Catalent hires former Lonza bioscience chief to lead its biologics unit amid CEO departure

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In a swift succession of leadership changes at Swiss contract development and manufacturing organization (CDMO) Lonza, David McErlane, the former Senior Vice President and Head of the Bioscience Business, has made a significant move to US contract manufacturing competitor Catalent. This move comes hot on the heels of Lonza’s CEO, Pierre-Alain Ruffieux, announcing his departure, further complicating Lonza’s outlook.

David McErlane is set to take on the role of Group President of Catalent’s biologics segment, effective September 25th, 2023. This high-profile hire marks one of Catalent’s strategic moves since facing pressure from activist investor Elliott Management in August of the previous year. Elliott Management’s involvement prompted Catalent to revamp its operations following a period marked by manufacturing challenges, executive turnover, and declining revenues.

Before joining Catalent, McErlane led a critical department at Lonza that specialized in providing raw materials and technology solutions for cell and gene therapies, injectable drugs, vaccines, and biomanufacturing. The unit offered a wide range of products and services, encompassing everything from cell culture and discovery technologies to quality control tests and software for biomanufacturing.

In his new role at Catalent, McErlane will shoulder even greater responsibilities. His purview will extend to Catalent’s entire biologics business and global service offerings, encompassing development, biomanufacturing, drug product fill-and-finish, cell and gene therapy, and analytical services.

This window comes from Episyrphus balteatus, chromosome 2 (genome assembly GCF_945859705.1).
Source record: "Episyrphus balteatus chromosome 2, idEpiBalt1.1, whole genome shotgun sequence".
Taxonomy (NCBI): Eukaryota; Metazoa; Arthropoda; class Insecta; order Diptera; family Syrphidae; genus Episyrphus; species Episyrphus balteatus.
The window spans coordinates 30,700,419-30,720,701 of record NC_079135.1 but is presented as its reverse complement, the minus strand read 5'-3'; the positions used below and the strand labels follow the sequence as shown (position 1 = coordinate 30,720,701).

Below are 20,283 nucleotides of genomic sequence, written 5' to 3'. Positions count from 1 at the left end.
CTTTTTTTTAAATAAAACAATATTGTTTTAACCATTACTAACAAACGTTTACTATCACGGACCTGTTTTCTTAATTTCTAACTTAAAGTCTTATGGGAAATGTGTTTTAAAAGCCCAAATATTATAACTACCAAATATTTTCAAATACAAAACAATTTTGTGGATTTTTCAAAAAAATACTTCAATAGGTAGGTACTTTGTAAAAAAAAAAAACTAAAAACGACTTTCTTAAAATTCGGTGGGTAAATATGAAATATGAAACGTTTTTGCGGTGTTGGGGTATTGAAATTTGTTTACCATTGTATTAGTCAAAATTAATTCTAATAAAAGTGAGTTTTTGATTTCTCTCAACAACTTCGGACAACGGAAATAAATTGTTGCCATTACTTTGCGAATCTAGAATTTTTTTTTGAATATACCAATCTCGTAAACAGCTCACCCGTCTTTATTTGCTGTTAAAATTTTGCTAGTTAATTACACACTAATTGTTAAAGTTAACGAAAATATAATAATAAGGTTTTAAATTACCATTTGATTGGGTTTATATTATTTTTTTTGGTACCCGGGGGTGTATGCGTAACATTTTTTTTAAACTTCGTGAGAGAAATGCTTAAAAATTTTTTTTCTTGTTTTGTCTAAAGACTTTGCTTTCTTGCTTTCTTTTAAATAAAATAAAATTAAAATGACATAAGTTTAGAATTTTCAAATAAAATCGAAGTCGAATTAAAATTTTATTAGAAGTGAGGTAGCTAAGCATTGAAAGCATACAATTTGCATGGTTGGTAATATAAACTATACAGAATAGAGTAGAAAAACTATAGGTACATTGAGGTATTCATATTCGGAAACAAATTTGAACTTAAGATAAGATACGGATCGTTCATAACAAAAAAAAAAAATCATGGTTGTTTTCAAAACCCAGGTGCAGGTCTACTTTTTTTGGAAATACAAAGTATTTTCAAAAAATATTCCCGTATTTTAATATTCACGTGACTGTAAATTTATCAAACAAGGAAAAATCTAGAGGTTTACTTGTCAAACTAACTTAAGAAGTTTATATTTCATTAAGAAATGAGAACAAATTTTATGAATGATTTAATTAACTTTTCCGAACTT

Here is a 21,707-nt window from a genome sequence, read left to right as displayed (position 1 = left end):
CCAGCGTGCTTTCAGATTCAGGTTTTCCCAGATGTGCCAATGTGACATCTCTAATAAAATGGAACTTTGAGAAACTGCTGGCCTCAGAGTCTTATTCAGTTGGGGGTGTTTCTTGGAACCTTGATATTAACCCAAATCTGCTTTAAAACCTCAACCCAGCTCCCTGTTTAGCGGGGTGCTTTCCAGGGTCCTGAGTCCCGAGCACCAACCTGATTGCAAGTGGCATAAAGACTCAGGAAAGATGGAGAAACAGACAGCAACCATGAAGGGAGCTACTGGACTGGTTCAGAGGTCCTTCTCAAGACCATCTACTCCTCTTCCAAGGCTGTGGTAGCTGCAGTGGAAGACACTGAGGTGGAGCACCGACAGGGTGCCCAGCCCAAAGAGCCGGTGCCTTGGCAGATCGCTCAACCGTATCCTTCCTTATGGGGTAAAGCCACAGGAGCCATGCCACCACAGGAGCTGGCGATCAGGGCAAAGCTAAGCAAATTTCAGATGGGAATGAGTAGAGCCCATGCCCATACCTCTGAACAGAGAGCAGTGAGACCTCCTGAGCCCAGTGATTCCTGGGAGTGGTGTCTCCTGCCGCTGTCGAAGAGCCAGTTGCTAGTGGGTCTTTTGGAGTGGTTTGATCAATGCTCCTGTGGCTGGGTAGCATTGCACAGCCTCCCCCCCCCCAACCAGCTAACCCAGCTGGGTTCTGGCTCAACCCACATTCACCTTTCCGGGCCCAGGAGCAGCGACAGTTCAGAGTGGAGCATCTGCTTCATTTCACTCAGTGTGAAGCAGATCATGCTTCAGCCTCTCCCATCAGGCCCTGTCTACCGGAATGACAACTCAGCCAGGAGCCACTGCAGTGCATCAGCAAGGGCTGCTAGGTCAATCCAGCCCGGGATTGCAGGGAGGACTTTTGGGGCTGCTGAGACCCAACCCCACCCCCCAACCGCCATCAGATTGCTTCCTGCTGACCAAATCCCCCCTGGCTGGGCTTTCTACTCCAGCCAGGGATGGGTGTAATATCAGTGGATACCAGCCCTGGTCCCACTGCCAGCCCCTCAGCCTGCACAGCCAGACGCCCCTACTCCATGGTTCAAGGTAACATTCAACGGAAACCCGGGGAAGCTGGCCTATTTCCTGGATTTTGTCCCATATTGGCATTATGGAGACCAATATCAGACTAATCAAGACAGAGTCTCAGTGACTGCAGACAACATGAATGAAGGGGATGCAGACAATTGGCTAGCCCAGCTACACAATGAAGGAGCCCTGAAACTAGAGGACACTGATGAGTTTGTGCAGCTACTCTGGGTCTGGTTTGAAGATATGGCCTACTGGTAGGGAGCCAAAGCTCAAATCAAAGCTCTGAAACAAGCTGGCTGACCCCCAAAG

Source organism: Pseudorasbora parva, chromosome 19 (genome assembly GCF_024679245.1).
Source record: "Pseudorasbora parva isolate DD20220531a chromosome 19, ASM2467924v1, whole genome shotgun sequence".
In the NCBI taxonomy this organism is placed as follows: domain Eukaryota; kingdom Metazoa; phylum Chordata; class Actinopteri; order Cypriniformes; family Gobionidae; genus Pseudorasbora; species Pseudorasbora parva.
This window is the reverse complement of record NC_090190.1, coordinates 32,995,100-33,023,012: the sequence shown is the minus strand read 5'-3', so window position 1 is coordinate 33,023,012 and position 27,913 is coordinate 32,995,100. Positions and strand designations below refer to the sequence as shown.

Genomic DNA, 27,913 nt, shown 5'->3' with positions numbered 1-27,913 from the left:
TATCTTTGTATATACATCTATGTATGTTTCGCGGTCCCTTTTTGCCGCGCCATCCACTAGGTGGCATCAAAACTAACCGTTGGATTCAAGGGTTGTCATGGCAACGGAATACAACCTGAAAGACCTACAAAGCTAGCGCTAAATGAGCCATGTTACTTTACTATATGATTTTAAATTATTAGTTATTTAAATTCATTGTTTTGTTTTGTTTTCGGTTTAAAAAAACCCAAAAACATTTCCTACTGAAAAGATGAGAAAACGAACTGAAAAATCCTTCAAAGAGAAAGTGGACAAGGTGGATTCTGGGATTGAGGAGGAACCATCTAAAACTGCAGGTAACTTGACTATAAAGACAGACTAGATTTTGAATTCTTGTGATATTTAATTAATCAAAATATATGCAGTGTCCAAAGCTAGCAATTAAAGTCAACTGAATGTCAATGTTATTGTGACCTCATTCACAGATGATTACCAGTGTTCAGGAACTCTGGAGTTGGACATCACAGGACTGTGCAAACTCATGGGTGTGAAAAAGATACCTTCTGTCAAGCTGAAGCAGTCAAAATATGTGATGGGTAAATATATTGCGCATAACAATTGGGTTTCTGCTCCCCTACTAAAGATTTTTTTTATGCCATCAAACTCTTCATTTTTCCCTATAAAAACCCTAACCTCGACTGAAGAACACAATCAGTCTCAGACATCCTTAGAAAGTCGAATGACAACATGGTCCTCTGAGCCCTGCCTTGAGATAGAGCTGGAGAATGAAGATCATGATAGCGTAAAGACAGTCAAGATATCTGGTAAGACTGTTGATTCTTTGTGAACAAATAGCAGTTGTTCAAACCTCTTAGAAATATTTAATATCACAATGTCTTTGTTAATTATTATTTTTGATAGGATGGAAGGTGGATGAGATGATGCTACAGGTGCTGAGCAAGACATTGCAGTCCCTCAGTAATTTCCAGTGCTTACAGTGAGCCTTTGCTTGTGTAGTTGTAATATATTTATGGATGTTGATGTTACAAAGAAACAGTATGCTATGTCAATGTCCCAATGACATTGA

Before his tenure at Lonza, McErlane held various leadership positions at MilliporeSigma and BioReliance. He initiated his career at Zeneca, which later merged with Astra in 1999 to form AstraZeneca.

This high-profile appointment at Catalent coincides with the company’s ongoing efforts to restructure under CEO Alessandro Maselli. Catalent is shifting its focus from reporting on four distinct business segments to concentrating on two key areas: biologics and pharmaceuticals, plus consumer health, each accounting for roughly half of the company’s total revenue.

Despite these strategic maneuvers, Catalent has faced operational challenges, including “productivity issues” and high costs at major production sites, which impacted third-quarter earnings and the fiscal year outlook. However, the company managed to slightly adjust its revenue projection for 2023, now expecting sales between $4.23 to $4.33 billion.

Catalent has also encountered regulatory hurdles, with the FDA linking the rejection of Regeneron’s high-dose Eylea to cleaning and procedural issues at Catalent’s facility in Bloomington, Indiana.

This executive move to Catalent compounds Lonza’s recent leadership shakeup, following the announcement of CEO Pierre-Alain Ruffieux’s departure by “mutual agreement.” Lonza Chairman Albert Baehny is set to step into the interim CEO role for the second time since 2020. These rapid changes have taken a toll on Lonza’s share price, causing concerns about the company’s immediate future.

Lonza has announced plans to unveil its medium-term strategy and outlook during an October capital markets day in Visp, Switzerland, as it navigates these transformative challenges.

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